Imagine you are staying at a lodge in Tete Jaune after your son’s wedding in Jasper, and another son starts having an asthma attack. One of his puffers isn’t working, and the other one seems to have no effect. You know Valemount is south, so you go looking for what you think is a hospital. And it’s pouring rain, and coming on to dusk. Would you see the little green sign that says “Valemount TURN LEFT 800m”? Or the “POLICE” and “MEDICAL CLINIC” signs with a little arrow that is not reflective at night, set quite far off the road? Would you even notice the beautiful big welcome sign on 5th Avenue? Especially if the 911 dispatcher is telling you to keep going?
This was the beginning of what happened to Angela Worsley and her son Scott on August 18th, and the incident has left her feeling nervous about coming back to BC, and ultimately, angry with BC Ambulance Service, the group that operates the 911 dispatch.
Worsley says she called 911 while on the road because her son was getting worse, he was still having problems breathing, his hands and legs were stiffening, his eyes rolling back into his head.
“There was nothing on our GPS, that is not surprising, but we had tried that, no luck,” says Worsley.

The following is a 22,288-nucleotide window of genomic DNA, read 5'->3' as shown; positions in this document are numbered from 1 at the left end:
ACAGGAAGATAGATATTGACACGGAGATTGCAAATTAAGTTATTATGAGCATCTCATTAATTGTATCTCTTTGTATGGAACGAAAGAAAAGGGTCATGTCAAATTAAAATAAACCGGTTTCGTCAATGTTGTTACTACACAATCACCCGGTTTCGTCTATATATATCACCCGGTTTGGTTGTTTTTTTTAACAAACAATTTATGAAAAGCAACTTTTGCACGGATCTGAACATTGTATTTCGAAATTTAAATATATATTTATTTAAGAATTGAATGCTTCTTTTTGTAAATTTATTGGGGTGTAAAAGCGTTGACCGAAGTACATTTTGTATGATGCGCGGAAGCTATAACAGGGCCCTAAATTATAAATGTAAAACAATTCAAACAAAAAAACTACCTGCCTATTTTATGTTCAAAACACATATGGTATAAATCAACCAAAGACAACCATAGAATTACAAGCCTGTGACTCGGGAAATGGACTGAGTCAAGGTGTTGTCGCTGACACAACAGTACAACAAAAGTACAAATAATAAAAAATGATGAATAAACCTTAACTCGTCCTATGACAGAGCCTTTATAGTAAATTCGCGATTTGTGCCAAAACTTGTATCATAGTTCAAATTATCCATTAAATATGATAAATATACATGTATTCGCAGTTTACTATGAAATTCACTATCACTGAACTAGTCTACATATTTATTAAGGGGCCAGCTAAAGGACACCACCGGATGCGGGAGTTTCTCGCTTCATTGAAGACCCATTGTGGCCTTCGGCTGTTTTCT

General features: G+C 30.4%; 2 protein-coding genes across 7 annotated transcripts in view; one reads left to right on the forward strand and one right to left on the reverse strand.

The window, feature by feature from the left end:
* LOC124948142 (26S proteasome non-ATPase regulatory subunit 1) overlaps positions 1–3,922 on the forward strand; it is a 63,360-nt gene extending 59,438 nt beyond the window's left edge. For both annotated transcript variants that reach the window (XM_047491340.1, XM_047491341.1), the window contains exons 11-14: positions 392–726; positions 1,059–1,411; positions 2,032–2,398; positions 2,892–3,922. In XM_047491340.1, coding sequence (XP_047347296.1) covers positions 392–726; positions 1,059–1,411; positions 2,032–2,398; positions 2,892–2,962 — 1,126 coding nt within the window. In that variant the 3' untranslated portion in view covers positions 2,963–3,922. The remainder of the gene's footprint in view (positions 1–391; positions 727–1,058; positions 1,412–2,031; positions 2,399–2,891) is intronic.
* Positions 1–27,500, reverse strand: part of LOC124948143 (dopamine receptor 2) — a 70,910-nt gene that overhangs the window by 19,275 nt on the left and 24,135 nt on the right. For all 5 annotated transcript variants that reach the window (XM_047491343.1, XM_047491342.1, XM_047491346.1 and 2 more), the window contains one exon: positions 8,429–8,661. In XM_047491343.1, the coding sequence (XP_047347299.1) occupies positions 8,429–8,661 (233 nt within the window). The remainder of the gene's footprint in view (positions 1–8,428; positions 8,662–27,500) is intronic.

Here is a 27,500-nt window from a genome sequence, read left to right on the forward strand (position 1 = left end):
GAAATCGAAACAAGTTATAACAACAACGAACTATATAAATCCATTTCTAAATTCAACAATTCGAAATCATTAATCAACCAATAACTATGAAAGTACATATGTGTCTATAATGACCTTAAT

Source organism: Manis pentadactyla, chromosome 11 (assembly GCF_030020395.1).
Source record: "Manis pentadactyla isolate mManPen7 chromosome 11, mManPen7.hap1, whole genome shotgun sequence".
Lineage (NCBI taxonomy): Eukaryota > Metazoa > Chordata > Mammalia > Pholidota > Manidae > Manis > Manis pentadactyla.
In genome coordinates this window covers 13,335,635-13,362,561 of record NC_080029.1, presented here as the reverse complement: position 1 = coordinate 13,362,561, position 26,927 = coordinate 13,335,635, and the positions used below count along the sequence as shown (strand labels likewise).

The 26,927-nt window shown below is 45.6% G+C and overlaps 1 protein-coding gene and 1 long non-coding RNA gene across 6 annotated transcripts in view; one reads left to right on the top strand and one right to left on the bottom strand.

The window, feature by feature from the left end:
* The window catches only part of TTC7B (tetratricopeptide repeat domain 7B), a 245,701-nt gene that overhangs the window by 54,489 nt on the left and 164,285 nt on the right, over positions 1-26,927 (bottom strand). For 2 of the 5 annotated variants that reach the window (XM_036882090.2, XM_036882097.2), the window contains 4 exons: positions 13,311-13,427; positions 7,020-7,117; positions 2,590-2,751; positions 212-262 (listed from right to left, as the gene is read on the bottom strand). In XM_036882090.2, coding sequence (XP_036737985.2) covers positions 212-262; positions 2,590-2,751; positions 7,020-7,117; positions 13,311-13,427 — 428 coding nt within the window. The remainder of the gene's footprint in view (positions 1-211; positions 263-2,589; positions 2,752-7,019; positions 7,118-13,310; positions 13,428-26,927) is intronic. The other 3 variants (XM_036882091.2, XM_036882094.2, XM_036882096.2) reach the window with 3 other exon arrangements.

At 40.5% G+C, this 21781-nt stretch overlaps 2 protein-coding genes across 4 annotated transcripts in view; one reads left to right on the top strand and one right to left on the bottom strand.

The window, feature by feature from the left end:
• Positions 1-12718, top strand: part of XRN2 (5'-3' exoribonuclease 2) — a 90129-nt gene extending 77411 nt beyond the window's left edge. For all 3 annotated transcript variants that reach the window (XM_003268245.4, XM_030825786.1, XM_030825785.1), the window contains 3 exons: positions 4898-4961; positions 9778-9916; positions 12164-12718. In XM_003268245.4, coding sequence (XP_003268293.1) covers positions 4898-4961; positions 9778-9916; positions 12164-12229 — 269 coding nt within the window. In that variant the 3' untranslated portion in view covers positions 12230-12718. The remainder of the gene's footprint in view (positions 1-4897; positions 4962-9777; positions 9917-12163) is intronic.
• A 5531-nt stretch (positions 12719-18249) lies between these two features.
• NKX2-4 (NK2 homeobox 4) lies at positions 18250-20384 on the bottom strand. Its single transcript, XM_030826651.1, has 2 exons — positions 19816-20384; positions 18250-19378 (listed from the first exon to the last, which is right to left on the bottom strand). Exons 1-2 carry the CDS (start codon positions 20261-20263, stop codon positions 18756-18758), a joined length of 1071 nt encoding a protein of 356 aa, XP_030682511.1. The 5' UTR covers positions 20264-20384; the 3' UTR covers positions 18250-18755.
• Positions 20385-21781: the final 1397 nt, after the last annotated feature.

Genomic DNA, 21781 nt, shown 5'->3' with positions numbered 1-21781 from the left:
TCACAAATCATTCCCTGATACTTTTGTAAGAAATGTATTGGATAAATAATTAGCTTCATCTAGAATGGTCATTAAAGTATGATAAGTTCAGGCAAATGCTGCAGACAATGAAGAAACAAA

She says she described to the dispatcher passing the gas stations, the Best Western hotel, a campground, a river, and the dispatcher was still telling her to keep going. She had been told in Tete Jaune that it was about 15 minutes to Valemount, and she admits that she was speeding, with her flashers on, honking her horn. She also knows now that she was expecting a hospital, not a small clinic in a village. But she was sure she had gone too far.
“I said to Scott, ‘you know what? We’re going too far,’” Worsley told the Goat. “We have to have gone past it.”
She hung up on the dispatcher, pulled over and stopped her car, and flagged down another driver to ask where Valemount was. He told her she had to turn around, and through his window she noticed the road sign next to him – Valemount 27 KM.
So she turned around and headed back to Valemount, called 911 again, stopped at the Petro Canada and asked that they have an ambulance meet her there. The dispatcher transferred her to what she thought was an ambulance attendant who told her she was almost there.